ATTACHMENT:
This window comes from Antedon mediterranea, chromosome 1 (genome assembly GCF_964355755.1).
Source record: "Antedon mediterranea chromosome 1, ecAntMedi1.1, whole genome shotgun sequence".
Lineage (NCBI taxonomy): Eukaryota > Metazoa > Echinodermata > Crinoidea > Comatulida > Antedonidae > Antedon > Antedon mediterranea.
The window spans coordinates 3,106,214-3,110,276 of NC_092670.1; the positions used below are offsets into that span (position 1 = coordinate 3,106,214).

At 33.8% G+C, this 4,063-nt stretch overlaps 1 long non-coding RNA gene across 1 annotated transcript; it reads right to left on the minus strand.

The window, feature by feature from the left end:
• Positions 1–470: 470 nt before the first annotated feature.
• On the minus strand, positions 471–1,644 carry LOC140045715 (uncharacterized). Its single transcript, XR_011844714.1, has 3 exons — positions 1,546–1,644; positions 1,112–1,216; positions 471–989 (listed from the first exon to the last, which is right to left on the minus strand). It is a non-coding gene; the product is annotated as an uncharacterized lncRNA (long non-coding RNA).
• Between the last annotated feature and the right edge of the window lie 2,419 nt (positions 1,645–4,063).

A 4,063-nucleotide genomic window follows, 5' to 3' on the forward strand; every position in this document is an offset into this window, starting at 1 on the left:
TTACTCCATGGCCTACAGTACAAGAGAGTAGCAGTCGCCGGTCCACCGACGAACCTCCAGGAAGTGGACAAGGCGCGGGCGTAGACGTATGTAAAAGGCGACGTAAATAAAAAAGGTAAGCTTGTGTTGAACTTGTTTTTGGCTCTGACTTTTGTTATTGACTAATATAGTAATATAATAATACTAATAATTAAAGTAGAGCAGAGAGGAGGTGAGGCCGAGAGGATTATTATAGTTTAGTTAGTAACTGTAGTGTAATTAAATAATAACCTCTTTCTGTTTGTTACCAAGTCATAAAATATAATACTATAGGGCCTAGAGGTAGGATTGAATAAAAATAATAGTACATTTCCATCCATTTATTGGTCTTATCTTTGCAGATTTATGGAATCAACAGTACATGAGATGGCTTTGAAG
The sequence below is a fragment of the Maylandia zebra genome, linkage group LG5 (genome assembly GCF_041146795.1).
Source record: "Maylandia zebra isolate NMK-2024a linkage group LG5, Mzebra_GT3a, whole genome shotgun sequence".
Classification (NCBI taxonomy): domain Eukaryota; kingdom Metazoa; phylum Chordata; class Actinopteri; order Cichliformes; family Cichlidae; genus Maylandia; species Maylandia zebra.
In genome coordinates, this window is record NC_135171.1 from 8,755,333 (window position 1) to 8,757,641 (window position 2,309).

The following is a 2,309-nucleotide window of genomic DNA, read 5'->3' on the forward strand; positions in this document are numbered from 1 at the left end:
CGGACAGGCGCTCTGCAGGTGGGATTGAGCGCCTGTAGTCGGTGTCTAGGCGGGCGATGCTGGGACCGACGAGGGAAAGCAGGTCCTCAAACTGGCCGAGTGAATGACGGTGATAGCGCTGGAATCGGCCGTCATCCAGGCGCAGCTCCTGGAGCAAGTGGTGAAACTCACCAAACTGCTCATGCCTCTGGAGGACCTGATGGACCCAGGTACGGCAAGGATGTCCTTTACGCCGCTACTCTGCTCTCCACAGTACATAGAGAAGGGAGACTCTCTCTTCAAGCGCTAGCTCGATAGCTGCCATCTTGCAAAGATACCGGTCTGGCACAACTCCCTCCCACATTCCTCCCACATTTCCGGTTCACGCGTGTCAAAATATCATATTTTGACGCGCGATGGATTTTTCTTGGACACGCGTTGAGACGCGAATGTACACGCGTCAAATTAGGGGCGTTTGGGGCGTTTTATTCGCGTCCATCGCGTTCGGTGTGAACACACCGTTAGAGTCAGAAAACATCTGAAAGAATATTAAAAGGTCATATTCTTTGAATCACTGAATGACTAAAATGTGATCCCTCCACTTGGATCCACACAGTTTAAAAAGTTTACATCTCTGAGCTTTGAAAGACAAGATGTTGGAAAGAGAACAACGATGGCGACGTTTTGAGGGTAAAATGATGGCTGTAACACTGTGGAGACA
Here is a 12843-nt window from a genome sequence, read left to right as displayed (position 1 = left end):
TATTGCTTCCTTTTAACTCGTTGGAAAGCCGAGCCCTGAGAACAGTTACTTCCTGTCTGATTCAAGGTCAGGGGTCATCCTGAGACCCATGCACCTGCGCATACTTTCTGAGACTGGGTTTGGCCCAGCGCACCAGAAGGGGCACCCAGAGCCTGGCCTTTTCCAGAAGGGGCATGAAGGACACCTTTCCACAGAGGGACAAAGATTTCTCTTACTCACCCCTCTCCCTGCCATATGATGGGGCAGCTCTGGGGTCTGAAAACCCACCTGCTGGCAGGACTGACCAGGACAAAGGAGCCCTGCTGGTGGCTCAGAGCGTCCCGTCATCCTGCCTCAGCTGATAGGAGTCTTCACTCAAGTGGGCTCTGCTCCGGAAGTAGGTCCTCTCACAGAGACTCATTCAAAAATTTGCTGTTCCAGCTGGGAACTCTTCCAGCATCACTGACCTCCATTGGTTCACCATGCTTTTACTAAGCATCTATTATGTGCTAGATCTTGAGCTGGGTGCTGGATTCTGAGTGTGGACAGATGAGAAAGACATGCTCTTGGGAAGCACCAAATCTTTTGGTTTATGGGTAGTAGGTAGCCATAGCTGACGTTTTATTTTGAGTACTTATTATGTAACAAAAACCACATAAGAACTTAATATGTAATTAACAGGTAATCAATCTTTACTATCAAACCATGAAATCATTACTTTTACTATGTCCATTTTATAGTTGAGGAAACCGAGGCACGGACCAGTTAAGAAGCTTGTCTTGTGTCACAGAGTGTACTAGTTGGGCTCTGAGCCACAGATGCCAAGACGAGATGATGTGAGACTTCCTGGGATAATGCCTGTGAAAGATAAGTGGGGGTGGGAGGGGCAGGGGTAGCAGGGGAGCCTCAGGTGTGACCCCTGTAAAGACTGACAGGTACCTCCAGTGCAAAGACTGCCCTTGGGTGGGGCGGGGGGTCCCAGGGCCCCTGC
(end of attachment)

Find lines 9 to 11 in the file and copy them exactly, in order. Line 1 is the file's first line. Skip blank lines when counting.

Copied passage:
• Between the last annotated feature and the right edge of the window lie 2,419 nt (positions 1,645–4,063).

A 4,063-nucleotide genomic window follows, 5' to 3' on the forward strand; every position in this document is an offset into this window, starting at 1 on the left:
TTACTCCATGGCCTACAGTACAAGAGAGTAGCAGTCGCCGGTCCACCGACGAACCTCCAGGAAGTGGACAAGGCGCGGGCGTAGACGTATGTAAAAGGCGACGTAAATAAAAAAGGTAAGCTTGTGTTGAACTTGTTTTTGGCTCTGACTTTTGTTATTGACTAATATAGTAATATAATAATACTAATAATTAAAGTAGAGCAGAGAGGAGGTGAGGCCGAGAGGATTATTATAGTTTAGTTAGTAACTGTAGTGTAATTAAATAATAACCTCTTTCTGTTTGTTACCAAGTCATAAAATATAATACTATAGGGCCTAGAGGTAGGATTGAATAAAAATAATAGTACATTTCCATCCATTTATTGGTCTTATCTTTGCAGATTTATGGAATCAACAGTACATGAGATGGCTTTGAAG